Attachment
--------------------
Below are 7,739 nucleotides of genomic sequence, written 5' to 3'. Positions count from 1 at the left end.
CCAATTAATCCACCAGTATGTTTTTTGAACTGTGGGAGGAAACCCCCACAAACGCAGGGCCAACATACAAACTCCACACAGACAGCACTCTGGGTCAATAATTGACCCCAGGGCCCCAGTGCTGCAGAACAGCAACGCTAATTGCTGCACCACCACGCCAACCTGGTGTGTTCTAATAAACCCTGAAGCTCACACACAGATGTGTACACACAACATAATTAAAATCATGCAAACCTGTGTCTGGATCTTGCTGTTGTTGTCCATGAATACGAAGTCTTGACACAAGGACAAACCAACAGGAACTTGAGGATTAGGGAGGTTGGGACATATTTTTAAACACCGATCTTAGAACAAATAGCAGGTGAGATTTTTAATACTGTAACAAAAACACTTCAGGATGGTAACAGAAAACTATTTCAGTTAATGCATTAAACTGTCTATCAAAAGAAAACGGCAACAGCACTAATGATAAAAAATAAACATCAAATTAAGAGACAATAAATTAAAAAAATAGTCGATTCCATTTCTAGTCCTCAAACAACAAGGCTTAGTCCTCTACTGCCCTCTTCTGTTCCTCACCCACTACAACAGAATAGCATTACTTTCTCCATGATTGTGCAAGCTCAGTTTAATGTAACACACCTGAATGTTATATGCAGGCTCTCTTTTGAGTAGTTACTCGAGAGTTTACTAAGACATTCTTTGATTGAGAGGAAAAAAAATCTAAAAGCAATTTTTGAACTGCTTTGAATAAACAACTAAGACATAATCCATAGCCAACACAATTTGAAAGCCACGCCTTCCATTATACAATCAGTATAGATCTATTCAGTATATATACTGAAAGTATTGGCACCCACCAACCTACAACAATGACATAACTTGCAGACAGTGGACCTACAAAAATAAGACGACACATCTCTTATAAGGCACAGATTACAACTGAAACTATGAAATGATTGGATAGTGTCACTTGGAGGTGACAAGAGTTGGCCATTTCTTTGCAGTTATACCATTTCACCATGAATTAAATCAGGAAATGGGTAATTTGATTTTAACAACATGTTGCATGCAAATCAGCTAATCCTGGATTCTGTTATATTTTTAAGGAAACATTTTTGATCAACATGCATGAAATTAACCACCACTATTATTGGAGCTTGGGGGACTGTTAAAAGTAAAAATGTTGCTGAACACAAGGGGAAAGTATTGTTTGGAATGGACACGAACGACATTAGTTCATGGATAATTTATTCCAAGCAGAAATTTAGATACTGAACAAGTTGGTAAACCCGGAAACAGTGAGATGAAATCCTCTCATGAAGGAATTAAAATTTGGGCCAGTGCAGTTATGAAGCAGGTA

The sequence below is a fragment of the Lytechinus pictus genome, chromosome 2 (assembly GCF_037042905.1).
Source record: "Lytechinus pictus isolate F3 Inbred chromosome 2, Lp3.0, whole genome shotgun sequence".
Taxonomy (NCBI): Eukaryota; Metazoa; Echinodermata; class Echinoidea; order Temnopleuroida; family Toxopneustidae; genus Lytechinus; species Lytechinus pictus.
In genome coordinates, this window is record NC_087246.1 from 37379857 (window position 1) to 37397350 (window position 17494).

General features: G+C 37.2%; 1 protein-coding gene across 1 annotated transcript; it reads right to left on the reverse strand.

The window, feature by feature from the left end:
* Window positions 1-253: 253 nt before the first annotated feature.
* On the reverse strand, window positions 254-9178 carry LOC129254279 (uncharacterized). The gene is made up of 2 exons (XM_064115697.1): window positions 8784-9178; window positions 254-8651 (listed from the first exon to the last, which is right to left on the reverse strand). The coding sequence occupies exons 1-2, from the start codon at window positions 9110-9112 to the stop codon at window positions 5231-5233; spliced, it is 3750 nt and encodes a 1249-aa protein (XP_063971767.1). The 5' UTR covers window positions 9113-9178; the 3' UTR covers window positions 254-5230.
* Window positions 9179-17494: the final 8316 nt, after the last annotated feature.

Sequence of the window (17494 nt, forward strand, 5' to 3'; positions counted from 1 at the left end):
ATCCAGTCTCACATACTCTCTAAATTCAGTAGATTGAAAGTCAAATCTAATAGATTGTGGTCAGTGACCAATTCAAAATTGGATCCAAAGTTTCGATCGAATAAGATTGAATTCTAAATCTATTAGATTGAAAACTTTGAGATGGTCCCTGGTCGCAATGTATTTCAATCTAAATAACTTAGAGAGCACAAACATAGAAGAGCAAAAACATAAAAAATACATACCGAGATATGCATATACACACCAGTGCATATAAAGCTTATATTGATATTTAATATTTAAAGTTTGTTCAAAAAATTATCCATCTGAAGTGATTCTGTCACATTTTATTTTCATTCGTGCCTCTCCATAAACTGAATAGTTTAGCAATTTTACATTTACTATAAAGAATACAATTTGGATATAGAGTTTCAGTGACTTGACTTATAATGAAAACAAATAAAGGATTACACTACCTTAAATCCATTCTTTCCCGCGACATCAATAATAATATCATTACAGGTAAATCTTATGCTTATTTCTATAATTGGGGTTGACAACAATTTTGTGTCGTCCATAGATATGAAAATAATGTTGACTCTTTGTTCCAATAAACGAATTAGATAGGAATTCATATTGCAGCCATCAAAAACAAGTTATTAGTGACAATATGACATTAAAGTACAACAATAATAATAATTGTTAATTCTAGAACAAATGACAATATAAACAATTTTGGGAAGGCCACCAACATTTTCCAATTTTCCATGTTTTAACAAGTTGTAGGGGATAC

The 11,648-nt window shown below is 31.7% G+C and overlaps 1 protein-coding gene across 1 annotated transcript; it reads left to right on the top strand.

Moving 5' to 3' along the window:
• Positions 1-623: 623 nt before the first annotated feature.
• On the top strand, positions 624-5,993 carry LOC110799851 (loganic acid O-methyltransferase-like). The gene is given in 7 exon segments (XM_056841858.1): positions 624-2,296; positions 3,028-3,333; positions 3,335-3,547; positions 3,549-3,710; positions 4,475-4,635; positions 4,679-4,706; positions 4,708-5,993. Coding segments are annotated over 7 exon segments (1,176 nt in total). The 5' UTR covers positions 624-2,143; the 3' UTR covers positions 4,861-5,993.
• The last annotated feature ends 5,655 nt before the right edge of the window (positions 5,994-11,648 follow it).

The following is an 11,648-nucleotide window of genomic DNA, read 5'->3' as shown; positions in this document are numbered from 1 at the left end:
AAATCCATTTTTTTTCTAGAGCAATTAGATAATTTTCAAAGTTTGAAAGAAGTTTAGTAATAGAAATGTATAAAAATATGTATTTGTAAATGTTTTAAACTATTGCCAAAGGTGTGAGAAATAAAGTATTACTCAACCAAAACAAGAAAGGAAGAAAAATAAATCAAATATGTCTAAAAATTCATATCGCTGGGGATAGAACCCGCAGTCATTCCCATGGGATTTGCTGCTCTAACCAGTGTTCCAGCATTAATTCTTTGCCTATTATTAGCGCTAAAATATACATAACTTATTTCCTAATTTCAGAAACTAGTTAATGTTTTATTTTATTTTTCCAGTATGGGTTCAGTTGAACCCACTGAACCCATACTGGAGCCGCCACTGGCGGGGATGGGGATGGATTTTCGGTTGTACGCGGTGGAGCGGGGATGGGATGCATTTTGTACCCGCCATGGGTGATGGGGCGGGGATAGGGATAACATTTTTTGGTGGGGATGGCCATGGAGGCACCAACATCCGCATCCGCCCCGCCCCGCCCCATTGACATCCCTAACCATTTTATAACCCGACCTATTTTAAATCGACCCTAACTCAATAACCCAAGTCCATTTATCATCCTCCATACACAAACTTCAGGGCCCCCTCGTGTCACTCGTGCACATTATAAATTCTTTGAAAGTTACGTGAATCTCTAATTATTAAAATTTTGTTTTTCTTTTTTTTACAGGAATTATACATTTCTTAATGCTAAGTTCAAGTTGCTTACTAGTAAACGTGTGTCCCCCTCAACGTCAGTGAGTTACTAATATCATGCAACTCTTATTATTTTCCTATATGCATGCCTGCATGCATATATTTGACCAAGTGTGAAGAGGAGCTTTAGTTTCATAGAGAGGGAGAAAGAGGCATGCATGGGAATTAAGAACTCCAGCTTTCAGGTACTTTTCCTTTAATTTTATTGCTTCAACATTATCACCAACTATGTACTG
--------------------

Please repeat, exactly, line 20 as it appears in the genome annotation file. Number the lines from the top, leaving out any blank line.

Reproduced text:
AAATCCATTTTTTTTCTAGAGCAATTAGATAATTTTCAAAGTTTGAAAGAAGTTTAGTAATAGAAATGTATAAAAATATGTATTTGTAAATGTTTTAAACTATTGCCAAAGGTGTGAGAAATAAAGTATTACTCAACCAAAACAAGAAAGGAAGAAAAATAAATCAAATATGTCTAAAAATTCATATCGCTGGGGATAGAACCCGCAGTCATTCCCATGGGATTTGCTGCTCTAACCAGTGTTCCAGCATTAATTCTTTGCCTATTATTAGCGCTAAAATATACATAACTTATTTCCTAATTTCAGAAACTAGTTAATGTTTTATTTTATTTTTCCAGTATGGGTTCAGTTGAACCCACTGAACCCATACTGGAGCCGCCACTGGCGGGGATGGGGATGGATTTTCGGTTGTACGCGGTGGAGCGGGGATGGGATGCATTTTGTACCCGCCATGGGTGATGGGGCGGGGATAGGGATAACATTTTTTGGTGGGGATGGCCATGGAGGCACCAACATCCGCATCCGCCCCGCCCCGCCCCATTGACATCCCTAACCATTTTATAACCCGACCTATTTTAAATCGACCCTAACTCAATAACCCAAGTCCATTTATCATCCTCCATACACAAACTTCAGGGCCCCCTCGTGTCACTCGTGCACATTATAAATTCTTTGAAAGTTACGTGAATCTCTAATTATTAAAATTTTGTTTTTCTTTTTTTTACAGGAATTATACATTTCTTAATGCTAAGTTCAAGTTGCTTACTAGTAAACGTGTGTCCCCCTCAACGTCAGTGAGTTACTAATATCATGCAACTCTTATTATTTTCCTATATGCATGCCTGCATGCATATATTTGACCAAGTGTGAAGAGGAGCTTTAGTTTCATAGAGAGGGAGAAAGAGGCATGCATGGGAATTAAGAACTCCAGCTTTCAGGTACTTTTCCTTTAATTTTATTGCTTCAACATTATCACCAACTATGTACTG